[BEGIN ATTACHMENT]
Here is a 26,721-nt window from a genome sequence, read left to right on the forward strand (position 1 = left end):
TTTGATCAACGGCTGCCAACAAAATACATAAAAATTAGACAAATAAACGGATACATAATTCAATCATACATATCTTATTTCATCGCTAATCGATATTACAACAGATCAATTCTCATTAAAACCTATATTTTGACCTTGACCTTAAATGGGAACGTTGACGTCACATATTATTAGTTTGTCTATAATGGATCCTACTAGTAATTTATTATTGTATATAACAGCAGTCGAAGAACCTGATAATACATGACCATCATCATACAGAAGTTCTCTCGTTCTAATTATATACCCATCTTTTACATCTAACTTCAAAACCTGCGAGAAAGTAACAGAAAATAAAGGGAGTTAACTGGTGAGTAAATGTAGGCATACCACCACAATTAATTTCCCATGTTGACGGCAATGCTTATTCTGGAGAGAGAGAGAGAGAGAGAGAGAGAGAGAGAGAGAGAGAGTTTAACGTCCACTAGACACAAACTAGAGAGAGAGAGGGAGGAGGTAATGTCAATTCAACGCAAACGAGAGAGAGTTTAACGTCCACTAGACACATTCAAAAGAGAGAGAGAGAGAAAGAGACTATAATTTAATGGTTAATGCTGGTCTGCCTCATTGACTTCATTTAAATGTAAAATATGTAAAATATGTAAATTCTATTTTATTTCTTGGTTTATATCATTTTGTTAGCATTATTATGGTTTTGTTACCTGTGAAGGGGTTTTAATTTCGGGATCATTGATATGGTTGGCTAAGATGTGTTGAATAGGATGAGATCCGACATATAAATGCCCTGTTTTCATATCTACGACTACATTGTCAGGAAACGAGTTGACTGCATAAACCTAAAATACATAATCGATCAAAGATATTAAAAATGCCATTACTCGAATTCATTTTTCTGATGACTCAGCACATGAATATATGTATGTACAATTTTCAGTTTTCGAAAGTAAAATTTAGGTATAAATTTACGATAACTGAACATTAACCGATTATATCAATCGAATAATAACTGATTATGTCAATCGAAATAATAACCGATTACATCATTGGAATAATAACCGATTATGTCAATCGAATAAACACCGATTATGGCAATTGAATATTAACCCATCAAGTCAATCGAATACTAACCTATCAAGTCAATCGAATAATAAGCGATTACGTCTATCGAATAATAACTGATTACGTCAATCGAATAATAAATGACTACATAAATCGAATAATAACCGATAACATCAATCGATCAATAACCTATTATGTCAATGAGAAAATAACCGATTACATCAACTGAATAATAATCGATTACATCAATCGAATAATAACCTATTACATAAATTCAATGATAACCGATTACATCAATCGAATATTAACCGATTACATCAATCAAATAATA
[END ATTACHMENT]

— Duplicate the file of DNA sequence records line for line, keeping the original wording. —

Here is a 26,721-nt window from a genome sequence, read left to right on the forward strand (position 1 = left end):
TTTGATCAACGGCTGCCAACAAAATACATAAAAATTAGACAAATAAACGGATACATAATTCAATCATACATATCTTATTTCATCGCTAATCGATATTACAACAGATCAATTCTCATTAAAACCTATATTTTGACCTTGACCTTAAATGGGAACGTTGACGTCACATATTATTAGTTTGTCTATAATGGATCCTACTAGTAATTTATTATTGTATATAACAGCAGTCGAAGAACCTGATAATACATGACCATCATCATACAGAAGTTCTCTCGTTCTAATTATATACCCATCTTTTACATCTAACTTCAAAACCTGCGAGAAAGTAACAGAAAATAAAGGGAGTTAACTGGTGAGTAAATGTAGGCATACCACCACAATTAATTTCCCATGTTGACGGCAATGCTTATTCTGGAGAGAGAGAGAGAGAGAGAGAGAGAGAGAGAGAGAGAGAGTTTAACGTCCACTAGACACAAACTAGAGAGAGAGAGGGAGGAGGTAATGTCAATTCAACGCAAACGAGAGAGAGTTTAACGTCCACTAGACACATTCAAAAGAGAGAGAGAGAGAAAGAGACTATAATTTAATGGTTAATGCTGGTCTGCCTCATTGACTTCATTTAAATGTAAAATATGTAAAATATGTAAATTCTATTTTATTTCTTGGTTTATATCATTTTGTTAGCATTATTATGGTTTTGTTACCTGTGAAGGGGTTTTAATTTCGGGATCATTGATATGGTTGGCTAAGATGTGTTGAATAGGATGAGATCCGACATATAAATGCCCTGTTTTCATATCTACGACTACATTGTCAGGAAACGAGTTGACTGCATAAACCTAAAATACATAATCGATCAAAGATATTAAAAATGCCATTACTCGAATTCATTTTTCTGATGACTCAGCACATGAATATATGTATGTACAATTTTCAGTTTTCGAAAGTAAAATTTAGGTATAAATTTACGATAACTGAACATTAACCGATTATATCAATCGAATAATAACTGATTATGTCAATCGAAATAATAACCGATTACATCATTGGAATAATAACCGATTATGTCAATCGAATAAACACCGATTATGGCAATTGAATATTAACCCATCAAGTCAATCGAATACTAACCTATCAAGTCAATCGAATAATAAGCGATTACGTCTATCGAATAATAACTGATTACGTCAATCGAATAATAAATGACTACATAAATCGAATAATAACCGATAACATCAATCGATCAATAACCTATTATGTCAATGAGAAAATAACCGATTACATCAACTGAATAATAATCGATTACATCAATCGAATAATAACCTATTACATAAATTCAATGATAACCGATTACATCAATCGAATATTAACCGATTACATCAATCAAATAATA